How to Prepare For HIPAA Breaches

There are many steps you can take to prepare your organization for a HIPAA breach. If you are proactive, you can mitigate the severity of a breach considerably. And if you have the right policies in place, you can save your practice from large fines and other financial costs. Lets go over the things your practice should do to prepare for a HIPAA breach.

Be Prepared

The first step to handling HIPAA breaches is preparation. Do you have a written policy outlining steps to follow if you suspect or know there is a breach? Your written policy should touch on everything else I will mention below. It should be fairly comprehensive including who is in charge of investigating the breach and how each step will be handled.

Train Your Staff

Writing a plan is not enough, your employees must be taught how to find and follow that plan. During your yearly HIPAA trainings you must review the steps an employee should take if they suspect or know about a breach.

Give Employees A Way To Anonymously Report Breaches

It’s the law that employees should not be afraid of retaliation for reporting a breach. To accomplish this, there must be a way for employees to report breaches anonymously if they feel that they would be retaliated against. You must teach them how to report a breach anonymously during their annual HIPAA trainings.

Teach Your Business Associates To Report Breaches Back To You

Make sure each outside company you do business with that has access to your patients’ data is aware that they must report suspected breaches to you. Make sure your Business Associate Agreements are updated to include who is responsible for contacting patients in the case of a breach. Generally you would want this responsibility to fall on the Business Associate if they cause the breach. This moves most of the liability and cost on to the Business Associate who causes a breach.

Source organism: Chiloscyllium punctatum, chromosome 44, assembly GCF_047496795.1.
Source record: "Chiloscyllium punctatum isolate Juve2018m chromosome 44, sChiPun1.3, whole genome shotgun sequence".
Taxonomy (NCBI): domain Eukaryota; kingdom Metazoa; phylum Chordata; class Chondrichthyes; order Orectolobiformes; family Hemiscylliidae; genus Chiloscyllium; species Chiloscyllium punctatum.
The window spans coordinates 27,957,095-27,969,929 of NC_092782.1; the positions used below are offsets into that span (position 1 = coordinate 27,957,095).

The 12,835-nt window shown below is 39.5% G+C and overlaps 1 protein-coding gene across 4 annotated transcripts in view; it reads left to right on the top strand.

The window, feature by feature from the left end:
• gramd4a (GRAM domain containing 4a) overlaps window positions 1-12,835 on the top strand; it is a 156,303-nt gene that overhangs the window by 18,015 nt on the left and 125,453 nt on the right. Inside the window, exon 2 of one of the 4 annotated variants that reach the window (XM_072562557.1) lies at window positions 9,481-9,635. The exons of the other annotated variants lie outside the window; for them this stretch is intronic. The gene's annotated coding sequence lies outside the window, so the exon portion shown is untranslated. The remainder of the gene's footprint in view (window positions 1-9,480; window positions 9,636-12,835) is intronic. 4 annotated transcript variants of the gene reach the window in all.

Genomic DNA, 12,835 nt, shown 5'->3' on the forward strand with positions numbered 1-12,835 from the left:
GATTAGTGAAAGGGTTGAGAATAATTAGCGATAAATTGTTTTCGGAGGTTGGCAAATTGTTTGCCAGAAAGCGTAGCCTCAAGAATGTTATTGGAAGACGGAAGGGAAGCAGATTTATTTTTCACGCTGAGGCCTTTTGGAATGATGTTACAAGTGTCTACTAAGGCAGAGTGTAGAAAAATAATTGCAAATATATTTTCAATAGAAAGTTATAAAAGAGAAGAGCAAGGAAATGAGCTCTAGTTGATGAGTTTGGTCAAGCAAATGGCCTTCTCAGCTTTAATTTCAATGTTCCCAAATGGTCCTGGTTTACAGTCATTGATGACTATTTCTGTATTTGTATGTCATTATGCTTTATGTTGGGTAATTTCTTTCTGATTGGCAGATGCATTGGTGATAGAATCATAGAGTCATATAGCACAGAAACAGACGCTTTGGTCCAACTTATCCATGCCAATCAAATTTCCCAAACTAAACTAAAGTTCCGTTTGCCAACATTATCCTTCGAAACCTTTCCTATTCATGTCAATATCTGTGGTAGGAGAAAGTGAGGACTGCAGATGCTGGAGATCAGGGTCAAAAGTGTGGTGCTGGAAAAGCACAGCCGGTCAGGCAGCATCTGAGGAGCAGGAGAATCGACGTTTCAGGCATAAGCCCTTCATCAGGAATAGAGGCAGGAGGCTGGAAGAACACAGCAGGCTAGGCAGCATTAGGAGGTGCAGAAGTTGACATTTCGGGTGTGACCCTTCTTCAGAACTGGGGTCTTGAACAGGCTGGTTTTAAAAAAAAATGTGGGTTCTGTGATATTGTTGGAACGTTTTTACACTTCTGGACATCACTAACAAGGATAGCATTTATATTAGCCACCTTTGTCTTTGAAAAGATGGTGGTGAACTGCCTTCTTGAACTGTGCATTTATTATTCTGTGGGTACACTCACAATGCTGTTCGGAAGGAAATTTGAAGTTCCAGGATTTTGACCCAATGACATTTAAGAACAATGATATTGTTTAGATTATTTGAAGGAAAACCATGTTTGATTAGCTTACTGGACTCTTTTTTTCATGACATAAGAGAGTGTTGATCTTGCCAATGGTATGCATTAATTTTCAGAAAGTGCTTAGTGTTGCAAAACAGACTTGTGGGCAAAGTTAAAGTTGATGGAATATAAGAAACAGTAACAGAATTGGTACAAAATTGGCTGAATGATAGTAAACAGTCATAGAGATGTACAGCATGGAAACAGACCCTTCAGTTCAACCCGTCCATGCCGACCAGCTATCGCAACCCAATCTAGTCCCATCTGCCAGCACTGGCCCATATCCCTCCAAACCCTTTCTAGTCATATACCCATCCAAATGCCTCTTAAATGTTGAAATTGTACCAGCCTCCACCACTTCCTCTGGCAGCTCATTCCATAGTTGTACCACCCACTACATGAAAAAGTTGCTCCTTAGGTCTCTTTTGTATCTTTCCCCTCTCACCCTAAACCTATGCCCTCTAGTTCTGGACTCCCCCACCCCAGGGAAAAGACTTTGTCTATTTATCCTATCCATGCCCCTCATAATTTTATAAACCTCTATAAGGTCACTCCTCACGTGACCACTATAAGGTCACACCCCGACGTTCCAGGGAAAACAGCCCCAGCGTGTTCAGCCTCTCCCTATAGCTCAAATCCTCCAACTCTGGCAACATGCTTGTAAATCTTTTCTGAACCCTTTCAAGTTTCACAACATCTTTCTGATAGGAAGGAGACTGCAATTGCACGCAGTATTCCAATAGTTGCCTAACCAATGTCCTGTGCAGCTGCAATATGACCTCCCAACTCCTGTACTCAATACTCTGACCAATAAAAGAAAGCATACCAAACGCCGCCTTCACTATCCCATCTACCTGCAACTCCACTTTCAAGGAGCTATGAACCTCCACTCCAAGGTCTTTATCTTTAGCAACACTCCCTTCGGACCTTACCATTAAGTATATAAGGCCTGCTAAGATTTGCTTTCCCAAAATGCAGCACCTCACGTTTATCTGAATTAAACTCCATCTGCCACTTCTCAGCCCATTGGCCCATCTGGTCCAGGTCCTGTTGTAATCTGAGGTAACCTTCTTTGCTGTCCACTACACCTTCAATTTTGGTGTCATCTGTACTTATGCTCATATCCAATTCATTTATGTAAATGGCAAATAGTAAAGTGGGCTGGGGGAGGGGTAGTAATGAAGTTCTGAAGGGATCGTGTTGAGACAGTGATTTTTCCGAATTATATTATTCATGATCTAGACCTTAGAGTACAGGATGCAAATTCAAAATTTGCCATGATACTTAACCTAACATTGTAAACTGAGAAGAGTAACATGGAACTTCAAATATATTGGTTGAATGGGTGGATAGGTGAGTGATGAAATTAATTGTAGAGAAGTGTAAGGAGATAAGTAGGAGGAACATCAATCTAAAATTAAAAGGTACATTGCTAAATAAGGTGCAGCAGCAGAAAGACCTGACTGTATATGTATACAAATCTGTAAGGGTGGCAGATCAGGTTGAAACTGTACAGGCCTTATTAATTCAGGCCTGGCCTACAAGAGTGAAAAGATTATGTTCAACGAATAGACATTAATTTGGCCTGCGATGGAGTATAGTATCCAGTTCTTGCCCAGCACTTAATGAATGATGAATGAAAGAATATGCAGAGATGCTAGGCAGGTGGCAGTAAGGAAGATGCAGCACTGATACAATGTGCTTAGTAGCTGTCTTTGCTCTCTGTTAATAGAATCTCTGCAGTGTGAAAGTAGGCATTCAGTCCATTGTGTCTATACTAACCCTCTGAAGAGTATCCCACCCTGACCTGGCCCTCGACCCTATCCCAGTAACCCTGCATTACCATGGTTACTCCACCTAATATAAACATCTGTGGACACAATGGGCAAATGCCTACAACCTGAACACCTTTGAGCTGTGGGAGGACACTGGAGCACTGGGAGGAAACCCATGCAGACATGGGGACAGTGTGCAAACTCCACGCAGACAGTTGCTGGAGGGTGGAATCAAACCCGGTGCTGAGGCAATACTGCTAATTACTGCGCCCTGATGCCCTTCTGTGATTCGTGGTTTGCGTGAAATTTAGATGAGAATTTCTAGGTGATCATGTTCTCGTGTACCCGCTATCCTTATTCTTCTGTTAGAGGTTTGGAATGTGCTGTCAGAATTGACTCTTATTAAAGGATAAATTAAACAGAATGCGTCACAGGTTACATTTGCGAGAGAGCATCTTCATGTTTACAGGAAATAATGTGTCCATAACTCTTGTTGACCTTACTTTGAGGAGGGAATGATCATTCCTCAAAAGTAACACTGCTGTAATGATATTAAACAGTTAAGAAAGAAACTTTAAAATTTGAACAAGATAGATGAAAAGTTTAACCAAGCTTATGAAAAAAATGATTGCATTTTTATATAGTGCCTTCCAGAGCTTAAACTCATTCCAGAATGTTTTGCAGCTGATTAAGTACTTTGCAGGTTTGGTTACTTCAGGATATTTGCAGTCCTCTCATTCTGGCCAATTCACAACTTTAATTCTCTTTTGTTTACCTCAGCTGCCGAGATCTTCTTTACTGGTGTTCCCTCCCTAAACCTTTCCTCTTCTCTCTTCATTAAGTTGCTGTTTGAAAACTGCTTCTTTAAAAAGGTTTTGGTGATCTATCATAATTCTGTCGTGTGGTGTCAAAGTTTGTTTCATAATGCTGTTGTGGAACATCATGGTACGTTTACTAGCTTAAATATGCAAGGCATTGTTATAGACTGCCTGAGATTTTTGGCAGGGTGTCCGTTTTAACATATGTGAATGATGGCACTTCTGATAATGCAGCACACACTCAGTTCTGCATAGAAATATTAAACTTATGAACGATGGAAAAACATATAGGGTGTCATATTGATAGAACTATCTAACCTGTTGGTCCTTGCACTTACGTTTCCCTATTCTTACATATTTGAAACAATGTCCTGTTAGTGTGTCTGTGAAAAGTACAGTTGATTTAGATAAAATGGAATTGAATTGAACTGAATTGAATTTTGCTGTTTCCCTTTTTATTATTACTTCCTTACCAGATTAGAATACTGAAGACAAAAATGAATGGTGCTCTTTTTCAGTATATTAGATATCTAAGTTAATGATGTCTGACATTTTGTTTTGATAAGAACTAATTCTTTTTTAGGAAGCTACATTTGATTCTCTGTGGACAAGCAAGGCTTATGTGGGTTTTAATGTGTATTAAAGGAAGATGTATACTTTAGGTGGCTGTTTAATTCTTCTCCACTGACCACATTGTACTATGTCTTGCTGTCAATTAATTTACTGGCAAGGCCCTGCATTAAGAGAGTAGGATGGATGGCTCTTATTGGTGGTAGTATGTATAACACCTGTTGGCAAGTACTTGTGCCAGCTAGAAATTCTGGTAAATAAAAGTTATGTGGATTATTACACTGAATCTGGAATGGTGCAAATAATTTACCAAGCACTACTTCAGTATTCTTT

As Soon As A Breach Is Known About Or Suspected, Perform A Risk Assessment

After finding out about a breach situation, immediately begin an investigation. Perform a risk assessment to find out what was breached and if any Protected Health Information may have been stolen or lost. Find out what caused the breach so you can remediate any gaps you have in security or policies.

Notify All Affected Parties

You have 60 days from finding out about the breach to notify any patients whose data was breached. You will need to send notices by first class mail (or email if your patients have opted in to receive notices that way) to each patient affected. You will likely be required to provide credit monitoring to the affected patients. You must also notify the Office of Civil Rights about any breaches. If a breach affects fewer than 500 patients, you must notify the OCR within 60 days of the end of the calendar year in which the breach was discovered. If a breach affects 500 or more patients, you must notify the OCR within 60 days of discovery of the breach and you must contact the media and provide them with a press release. Contacting the media allows the affected patients to find out about the potential threat of identity theft more quickly.

Log Everything

If there is a breach. From day one, start logging everything: any discussions you have with employees, any information about the breach, whom you contact, what led to the breach, what you are doing to stop future breaches, etc. Log it all and keep it on hand for the OCR. They will want to see that you acted promptly and did what you could to protect your patients.